Tried: Tronsmart Studio Bluetooth Speaker for $60
With the Tronsmart Studio, a new Bluetooth speaker launches on the market today! Its design inevitably reminds us of the Bose SoundLink Mini II. But can the cheaper speaker also perform similarly in terms of sound?
- Tronsmart Studio Bluetooth Speaker
- at Amazon for $59.49 coupon: [coupon-code]GRVLEQYS[/coupon-code] | Geekbuying for 69.99$
|Driver||2 x 5 Watt, 2 x 20 Watt|
|Connectivity||Bluetooth 5, AUX, MicroSD|
|Battery capacity||5200 mAh|
|Dimensions||206,5 x 70 x 58 mm|
|IP protection class||–|
Packaging and scope of delivery
The Tronsmart Studio Bluetooth speaker comes in a well-padded box, so it survived the import from China well.
Besides the speaker itself, the accessories include a USB-C charging cable, an AUX cable, and a multilingual user manual.
Design a tribute to Bose
The design of the Tronsmart Studio was quite obviously inspired by Bose, although the Tronsmart speaker is slightly larger than its counterpart from Bose, the basic shape is very similar.
The speaker is completely black. A fine-mesh speaker grille is used on the front and back, while the sides are equipped with a metal jacket.
This gives the Tronsmart Studio an overall high-quality look. However, it is not exactly the lightest with a weight of just under one kilogram.
In terms of workmanship, I have nothing to criticize about the speaker. It is cleanly glued and has no material or other defects.
Compared to many other speakers, however, it lacks an IP certification, so it is not even protected against splashing water, which is probably also due to the exposed connections on the back.
Sound of the Tronsmart Studio speaker
At least on paper, the Tronsmart Studio Bluetooth Speaker is equipped with a decent “boom”. As many as three speakers and four passive radiators play the music here. The system is supposed to have a total of 30 watts of power, but Tronsmart does not reveal the distribution of this power between the two tweeters and the midrange speaker.
In the test, the Tronsmart Studio delivers a solid sound, which is a bit midrange-heavy in my opinion. The speaker does a pretty good job in the high tones, but it unfortunately sounds a bit thinner in the low tones and renders very low frequencies a bit tinny.
I like the SoundPulse mode, which can be activated via a button on the top. This gives the speaker a more spacious sound and offers a larger stage. China gadgets fans already know something similar from the JKR KR-1000, but it still offers a bit more bass in direct comparison, i.e. a richer bass.
Furthermore, I’m not sure if you can really believe the 30 watts touted by Tronsmart. Sure, the sound isn’t bad, but compared to the Soundcore Motion Boom (also 30 watts according to the manufacturer), it can’t keep up by far.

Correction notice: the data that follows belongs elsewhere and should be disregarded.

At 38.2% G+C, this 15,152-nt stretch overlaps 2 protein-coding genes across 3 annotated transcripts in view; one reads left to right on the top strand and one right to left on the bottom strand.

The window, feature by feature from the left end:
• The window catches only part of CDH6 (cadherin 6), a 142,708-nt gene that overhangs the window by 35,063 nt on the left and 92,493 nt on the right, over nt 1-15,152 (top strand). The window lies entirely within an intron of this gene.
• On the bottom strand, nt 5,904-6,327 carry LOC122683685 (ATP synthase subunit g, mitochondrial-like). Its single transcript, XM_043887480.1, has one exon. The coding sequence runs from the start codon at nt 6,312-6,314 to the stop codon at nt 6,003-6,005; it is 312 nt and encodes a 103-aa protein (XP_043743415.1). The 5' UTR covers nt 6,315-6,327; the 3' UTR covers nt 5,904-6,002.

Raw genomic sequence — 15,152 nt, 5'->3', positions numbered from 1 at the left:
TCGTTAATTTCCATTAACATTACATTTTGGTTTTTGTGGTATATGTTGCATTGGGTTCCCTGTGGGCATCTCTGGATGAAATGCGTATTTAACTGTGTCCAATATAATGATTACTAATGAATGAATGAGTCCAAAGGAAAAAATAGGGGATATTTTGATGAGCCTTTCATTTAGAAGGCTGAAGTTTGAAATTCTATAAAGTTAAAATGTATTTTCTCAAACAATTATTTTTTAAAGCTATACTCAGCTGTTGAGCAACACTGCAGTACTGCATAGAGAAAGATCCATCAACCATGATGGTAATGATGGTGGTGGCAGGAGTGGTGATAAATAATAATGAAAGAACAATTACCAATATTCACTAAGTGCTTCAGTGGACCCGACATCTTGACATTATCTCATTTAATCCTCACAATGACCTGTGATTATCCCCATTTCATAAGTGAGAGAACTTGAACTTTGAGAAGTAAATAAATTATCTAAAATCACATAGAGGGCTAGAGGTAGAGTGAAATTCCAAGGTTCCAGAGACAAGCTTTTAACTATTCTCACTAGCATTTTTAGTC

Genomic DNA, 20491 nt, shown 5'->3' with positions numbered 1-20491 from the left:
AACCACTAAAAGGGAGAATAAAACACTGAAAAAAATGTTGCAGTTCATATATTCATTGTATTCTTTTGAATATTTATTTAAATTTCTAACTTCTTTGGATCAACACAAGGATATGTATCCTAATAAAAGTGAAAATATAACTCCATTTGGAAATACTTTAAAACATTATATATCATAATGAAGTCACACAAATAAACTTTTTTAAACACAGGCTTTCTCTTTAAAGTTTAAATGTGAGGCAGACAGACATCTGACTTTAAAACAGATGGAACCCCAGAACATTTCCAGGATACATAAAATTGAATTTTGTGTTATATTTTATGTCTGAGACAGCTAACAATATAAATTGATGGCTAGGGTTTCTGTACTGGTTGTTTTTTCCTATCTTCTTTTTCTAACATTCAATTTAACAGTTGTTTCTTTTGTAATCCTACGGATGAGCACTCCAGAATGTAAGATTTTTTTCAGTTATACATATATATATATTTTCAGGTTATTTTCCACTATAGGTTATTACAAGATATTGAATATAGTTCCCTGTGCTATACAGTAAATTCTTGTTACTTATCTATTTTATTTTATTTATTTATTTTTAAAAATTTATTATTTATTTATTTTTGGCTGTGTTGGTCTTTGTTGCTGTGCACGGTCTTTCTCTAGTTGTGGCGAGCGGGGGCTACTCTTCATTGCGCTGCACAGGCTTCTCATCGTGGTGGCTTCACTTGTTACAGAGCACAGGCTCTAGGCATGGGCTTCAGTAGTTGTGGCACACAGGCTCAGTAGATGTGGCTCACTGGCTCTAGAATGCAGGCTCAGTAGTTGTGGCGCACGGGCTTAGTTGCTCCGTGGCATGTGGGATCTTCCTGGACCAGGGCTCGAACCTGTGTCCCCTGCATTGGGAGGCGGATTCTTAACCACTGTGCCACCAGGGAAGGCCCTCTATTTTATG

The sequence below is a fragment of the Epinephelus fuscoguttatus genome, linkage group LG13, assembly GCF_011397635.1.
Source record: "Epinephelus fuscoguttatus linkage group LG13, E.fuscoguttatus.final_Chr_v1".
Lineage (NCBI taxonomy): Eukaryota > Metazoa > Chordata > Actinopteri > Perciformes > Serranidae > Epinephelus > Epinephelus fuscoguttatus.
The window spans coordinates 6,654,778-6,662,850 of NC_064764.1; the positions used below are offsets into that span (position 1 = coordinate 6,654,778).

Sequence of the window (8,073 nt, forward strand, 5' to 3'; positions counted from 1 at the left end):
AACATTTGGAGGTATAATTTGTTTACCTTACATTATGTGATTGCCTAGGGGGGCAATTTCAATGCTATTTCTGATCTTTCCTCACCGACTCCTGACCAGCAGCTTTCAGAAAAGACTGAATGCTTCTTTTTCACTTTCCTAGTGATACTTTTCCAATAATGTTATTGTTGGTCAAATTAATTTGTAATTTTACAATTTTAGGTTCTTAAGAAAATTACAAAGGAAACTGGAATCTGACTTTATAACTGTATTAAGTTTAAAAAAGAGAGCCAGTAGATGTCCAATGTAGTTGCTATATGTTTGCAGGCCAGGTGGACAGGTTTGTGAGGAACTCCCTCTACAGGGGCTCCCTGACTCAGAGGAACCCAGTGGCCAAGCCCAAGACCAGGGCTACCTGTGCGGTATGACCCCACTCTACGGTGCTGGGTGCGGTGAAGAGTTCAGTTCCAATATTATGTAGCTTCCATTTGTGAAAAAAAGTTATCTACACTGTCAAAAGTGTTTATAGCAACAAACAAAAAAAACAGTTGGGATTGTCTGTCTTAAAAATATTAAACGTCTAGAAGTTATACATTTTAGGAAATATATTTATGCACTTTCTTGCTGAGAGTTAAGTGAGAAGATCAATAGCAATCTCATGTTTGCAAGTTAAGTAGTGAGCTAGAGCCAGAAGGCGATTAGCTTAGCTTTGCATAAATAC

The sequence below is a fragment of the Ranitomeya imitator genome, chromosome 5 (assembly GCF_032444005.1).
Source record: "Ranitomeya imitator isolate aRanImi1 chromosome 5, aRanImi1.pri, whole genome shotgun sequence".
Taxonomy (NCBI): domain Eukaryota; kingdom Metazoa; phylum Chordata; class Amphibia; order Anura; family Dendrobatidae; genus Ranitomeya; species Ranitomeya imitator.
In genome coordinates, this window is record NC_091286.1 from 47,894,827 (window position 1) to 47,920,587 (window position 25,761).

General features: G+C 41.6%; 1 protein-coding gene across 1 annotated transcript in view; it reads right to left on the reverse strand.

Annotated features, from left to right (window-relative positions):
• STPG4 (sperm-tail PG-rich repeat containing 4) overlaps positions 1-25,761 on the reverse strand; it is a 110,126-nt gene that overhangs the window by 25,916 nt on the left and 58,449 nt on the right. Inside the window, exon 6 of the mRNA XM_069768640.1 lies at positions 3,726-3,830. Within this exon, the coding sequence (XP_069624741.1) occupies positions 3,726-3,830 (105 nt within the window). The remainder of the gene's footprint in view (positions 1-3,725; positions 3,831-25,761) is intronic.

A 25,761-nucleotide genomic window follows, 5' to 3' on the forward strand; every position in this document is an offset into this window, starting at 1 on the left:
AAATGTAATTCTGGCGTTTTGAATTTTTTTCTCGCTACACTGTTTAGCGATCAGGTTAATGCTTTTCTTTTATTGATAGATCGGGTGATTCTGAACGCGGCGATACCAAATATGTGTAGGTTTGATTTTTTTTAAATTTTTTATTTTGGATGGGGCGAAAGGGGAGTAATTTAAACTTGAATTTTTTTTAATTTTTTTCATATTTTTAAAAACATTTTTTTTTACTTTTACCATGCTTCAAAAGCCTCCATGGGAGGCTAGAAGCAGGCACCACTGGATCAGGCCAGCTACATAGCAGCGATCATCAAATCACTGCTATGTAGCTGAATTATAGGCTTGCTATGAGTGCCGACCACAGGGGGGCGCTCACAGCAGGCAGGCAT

Connections and operation
While many Bluetooth speaker manufacturers do without an SD slot in their current models and a 3.5 mm AUX port is no longer standard, the Tronsmart Studio still offers both options – very good!
In terms of wireless connectivity, a Bluetooth 5 module is used here, but it only supports the SBC codec – a pity. At least two identical speakers can be paired as a stereo pair.
Tronsmart has installed seven rubberized buttons on the top for operating the Bluetooth speaker. Some of the buttons have double functions.
A long tap on the volume up or down button selects the next or previous track, and further combinations can be used to answer/end calls.
Battery life and charging time
Inside the Tronsmart Studio are two battery cells with 2600 mAh each, so a total of 5200 mAh. With this, a runtime of up to 15 hours at medium volume should be possible.
However, the charging process of the speaker via USB-C cable only takes place at 5 watts, so the speaker needs a charging time of just under 3-3.5 hours – a bit long for my liking.
The Tronsmart Studio speaker is the first speaker after the JKR KR-1000 to offer a similar surround sound mode. However, it can unfortunately only reproduce a somewhat smaller frequency spectrum in a direct comparison.
Even though the design is similar, the speaker cannot hold a candle to the Bose Soundlink Mini II. However, the Tronsmart Studio is still chic in my opinion, and the materials used and the workmanship are also suitable.
The various connection options, which are no longer standard, are also positive.